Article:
I will not be ski jumping this morning, but walking with the boy and meditating. One thing this trip will have done for us is to reassess our sense of North. We might just have flown further north than this on our way to Canada, but we’ve never trod on ground this far north. Neither have most Canadians. And although this is “Northern Sweden” from the point of view of where most Swedes live, it’s still only about half way up a rather large country.
And I remember Alexander Pope’s lines from Essay on Man…
Pope is using “North” as a metaphor for vice, a way of saying that relativism ensures that everybody flatters their own vices by means of comparison. I should say that I’m not getting any sense of accelerating vice, only a sense that “North” has just been pushed a bit further “North”. As my limited and parochial experience gradually advances – so “North” retreats just a bit.
I just happen to occupy the extreme left hand side of a version of my family tree based on a patrilineal system of surnames. This arbitrary phenomenon doesn’t qualify me for anything of course (although apparently there are a handful of bizarre countries left where a version of this phenomenon might qualify me to be head of state). But it means that I’ve been carrying a Swedish surname despite the fact that my remote patrilineal ancestors left Sweden in the eighteenth-century.
Of course, what with my being a human and all, I have an ancestral connection to any number of countries across the world. But I wondered, as the plane started to circle and descend, if some version of the hereditary principle would actually kick in, if I would start to feel I “belonged” here in any primal sense.
If (so far) I feel that I “know” Sweden, then it’s because the place seems to be full of versions of positive stereotypes with which we’re all familiar. There really do seem to be lakes and forests and umlauts for as far the eye can see. I like lakes and forests and umlauts. I always knew there’d be lakes and forests and umlauts, so there’s a pleasant confirmation of the Sweden that long existed in my mind’s eye. In the hotel room, the boy gets to sleep in a bunkbed which folds out from a drawer in the wall. Some assembly required. Another stereotype, cheerfully acknowledged.
And then there’s the fact that the people are so friendly. You smile at them and they smile back. When we told the hotel receptionist that we were traveling up to Borlänge tomorrow (i.e. today) she was a bit taken aback. She looked like we should be expecting direwolves and white walkers. This was innate compassion at work I think. But then she was practical and smily again. But I don’t think it’s my surname that is getting me any special treatment. The help and courtesy I’ve received merely reflects a prevalent Swedish view of how humans should treat other humans.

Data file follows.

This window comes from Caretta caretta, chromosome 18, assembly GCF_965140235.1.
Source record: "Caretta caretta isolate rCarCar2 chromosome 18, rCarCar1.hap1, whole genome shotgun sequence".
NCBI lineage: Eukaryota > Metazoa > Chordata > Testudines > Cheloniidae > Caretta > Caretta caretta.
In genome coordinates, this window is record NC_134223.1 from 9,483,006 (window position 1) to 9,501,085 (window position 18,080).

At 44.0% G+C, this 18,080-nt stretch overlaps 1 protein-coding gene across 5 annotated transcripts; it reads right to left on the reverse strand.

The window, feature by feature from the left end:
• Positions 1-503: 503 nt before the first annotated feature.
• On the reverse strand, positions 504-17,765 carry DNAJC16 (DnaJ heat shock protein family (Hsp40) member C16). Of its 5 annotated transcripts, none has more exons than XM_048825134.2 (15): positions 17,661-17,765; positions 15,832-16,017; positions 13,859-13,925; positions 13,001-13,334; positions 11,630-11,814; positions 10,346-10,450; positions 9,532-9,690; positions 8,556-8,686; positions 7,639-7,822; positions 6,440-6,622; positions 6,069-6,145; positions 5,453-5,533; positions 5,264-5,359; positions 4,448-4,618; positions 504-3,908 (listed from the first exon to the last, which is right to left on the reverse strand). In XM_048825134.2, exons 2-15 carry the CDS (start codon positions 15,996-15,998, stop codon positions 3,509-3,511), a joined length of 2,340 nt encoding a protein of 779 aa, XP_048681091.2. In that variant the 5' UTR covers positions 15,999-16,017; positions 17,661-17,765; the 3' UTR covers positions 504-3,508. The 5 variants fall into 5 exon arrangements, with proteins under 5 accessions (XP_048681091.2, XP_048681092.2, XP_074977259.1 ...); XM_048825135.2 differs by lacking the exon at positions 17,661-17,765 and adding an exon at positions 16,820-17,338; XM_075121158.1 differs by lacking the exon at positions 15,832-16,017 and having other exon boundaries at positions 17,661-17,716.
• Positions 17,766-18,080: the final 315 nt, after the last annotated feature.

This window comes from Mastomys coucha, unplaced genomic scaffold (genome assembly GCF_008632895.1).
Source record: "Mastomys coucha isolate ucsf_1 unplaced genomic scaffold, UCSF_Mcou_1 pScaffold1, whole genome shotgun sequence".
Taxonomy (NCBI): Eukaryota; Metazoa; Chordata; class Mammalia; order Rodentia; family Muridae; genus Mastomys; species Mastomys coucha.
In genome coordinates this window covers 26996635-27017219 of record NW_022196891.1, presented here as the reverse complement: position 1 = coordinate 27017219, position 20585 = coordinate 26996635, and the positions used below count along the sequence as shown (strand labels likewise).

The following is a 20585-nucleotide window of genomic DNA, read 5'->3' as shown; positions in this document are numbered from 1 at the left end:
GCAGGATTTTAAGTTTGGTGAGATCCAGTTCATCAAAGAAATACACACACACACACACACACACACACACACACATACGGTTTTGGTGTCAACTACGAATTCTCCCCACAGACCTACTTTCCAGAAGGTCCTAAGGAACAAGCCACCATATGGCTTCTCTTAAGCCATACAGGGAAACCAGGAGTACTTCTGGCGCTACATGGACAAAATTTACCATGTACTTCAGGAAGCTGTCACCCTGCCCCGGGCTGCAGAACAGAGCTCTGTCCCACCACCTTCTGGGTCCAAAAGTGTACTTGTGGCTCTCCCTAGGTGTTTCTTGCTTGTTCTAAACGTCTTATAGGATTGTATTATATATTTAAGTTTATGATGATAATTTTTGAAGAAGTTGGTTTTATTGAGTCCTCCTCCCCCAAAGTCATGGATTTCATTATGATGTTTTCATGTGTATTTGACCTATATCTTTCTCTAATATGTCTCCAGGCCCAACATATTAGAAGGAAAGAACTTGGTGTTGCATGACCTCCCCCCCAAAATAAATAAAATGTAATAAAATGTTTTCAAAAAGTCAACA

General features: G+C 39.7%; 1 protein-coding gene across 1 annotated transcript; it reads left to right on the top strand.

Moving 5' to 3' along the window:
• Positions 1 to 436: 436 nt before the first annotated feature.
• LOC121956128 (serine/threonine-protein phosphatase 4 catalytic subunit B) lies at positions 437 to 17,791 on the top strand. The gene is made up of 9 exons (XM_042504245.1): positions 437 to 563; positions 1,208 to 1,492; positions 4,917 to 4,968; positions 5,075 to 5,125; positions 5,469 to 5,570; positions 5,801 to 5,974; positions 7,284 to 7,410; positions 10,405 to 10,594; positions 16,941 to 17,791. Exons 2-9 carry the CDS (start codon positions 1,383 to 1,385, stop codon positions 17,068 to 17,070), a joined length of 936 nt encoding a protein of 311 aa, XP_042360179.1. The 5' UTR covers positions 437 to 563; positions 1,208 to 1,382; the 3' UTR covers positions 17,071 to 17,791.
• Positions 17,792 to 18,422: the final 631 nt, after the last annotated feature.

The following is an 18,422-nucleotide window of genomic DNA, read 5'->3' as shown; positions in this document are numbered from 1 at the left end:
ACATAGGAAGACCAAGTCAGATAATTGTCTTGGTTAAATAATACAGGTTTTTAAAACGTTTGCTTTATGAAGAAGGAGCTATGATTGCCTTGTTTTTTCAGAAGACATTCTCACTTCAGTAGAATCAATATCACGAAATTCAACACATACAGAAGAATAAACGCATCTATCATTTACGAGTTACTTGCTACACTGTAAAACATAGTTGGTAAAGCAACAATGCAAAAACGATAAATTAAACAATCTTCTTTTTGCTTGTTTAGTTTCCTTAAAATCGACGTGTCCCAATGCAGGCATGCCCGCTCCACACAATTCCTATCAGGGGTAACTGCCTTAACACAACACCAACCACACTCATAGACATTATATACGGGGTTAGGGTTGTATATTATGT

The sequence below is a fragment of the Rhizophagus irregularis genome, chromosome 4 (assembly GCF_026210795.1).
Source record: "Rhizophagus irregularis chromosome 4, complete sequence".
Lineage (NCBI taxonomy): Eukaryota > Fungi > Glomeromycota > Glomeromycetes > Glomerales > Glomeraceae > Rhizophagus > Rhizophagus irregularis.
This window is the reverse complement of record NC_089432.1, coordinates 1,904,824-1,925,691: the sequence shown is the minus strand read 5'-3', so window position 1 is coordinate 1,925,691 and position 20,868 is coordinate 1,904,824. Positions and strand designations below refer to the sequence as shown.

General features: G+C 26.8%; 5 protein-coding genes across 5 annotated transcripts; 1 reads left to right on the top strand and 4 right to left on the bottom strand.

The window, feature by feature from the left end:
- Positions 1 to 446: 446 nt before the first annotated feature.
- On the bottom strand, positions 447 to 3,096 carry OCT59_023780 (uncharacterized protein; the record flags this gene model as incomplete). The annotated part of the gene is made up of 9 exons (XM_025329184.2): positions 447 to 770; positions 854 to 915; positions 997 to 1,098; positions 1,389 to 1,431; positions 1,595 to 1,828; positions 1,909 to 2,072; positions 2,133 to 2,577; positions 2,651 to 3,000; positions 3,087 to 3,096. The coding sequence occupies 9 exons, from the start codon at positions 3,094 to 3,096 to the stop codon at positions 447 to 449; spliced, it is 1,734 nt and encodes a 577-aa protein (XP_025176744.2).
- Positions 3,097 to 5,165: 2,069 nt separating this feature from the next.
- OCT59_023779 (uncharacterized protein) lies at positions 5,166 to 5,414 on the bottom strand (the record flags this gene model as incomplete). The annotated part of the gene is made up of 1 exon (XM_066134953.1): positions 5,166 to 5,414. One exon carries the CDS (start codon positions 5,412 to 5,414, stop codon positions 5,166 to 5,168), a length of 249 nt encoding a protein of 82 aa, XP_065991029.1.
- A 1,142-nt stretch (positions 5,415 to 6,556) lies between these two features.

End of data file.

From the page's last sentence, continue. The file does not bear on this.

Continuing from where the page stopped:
There are nearly ten million people in Sweden, which makes it a statistical certainty that some of them are horrible. But we’ve yet to meet those. As we take our train trip north today, we will meet more Swedes and experience more help and courtesy.
And the best thing is, in future years, my supposed bond with Sweden will longer depend on an absurdly thin genetic inheritance and will depend entirely upon the fact that I (at least) once actually went there.
While visiting my mother’s house, I found a copy of this, which I must have purchased as a teenager. Co-edited by established music writer Michael Gray and dedicated Dylan obsessive John Bauldie, this is a deliciously eclectic collection of minutiae and serious scholarship. It sports misheard lyrics, off the cuff quotes, sleeve notes together with Allen Ginsberg and Christopher Ricks.
John Bauldie, I’ve since discovered, was a fascinating character who ran his Dylan Fanzine, The Telegraph, out of his house in Romford, persistently claiming that Bob Dylan read it himself on a regular basis. Bauldie died young, following the crash of an ill advised and ill piloted visit to his other great obsession in life – Bolton Wanderers.
The book gives a fair sense of the flavour of The Telegraph, and when I am old friendless, I will devote myself perhaps to collecting every issue of this, or some such other magazine. The book collects comments on Dylan by the likes of John Berryman and Philip Larkin, investigates the controversy over his ill-timed Live Aid comments, as well as describing the experience of filming Pat Garrett and Billy the Kid.
The book sports a preface by England fast bowler Bob Willis, which perhaps the supreme editorial coup of the project. Bob Willis, of course, added Dylan as a middle name by deed poll back in the mid sixties. And of course, Bob Dylan Willis repeats his assertion that seeing Dylan perform live and close up was more exciting than taking all those Australian wickets at Headingly back in 1981.
Above all, finding this dusty book from my teenage years restored – not my sense of the sublime and the ridiculous – that has never been more acute than it is right now – but rather the memory of a time when I didn’t know the difference (and neither I suspect did John Bauldie. When I was a teenage Dylan fan, there was no such thing as Dylan trivia, because nothing was trivial. Perhaps that’s the key to teenage existence – a kind of high seriousness thinly disguised as cynicism and a hypersensitive determination to regard everything as desperately important every minute of the day.
That’s an exhausting mode of being, and I’m well out of it, but decades after the event, I’m allowed to miss it a bit.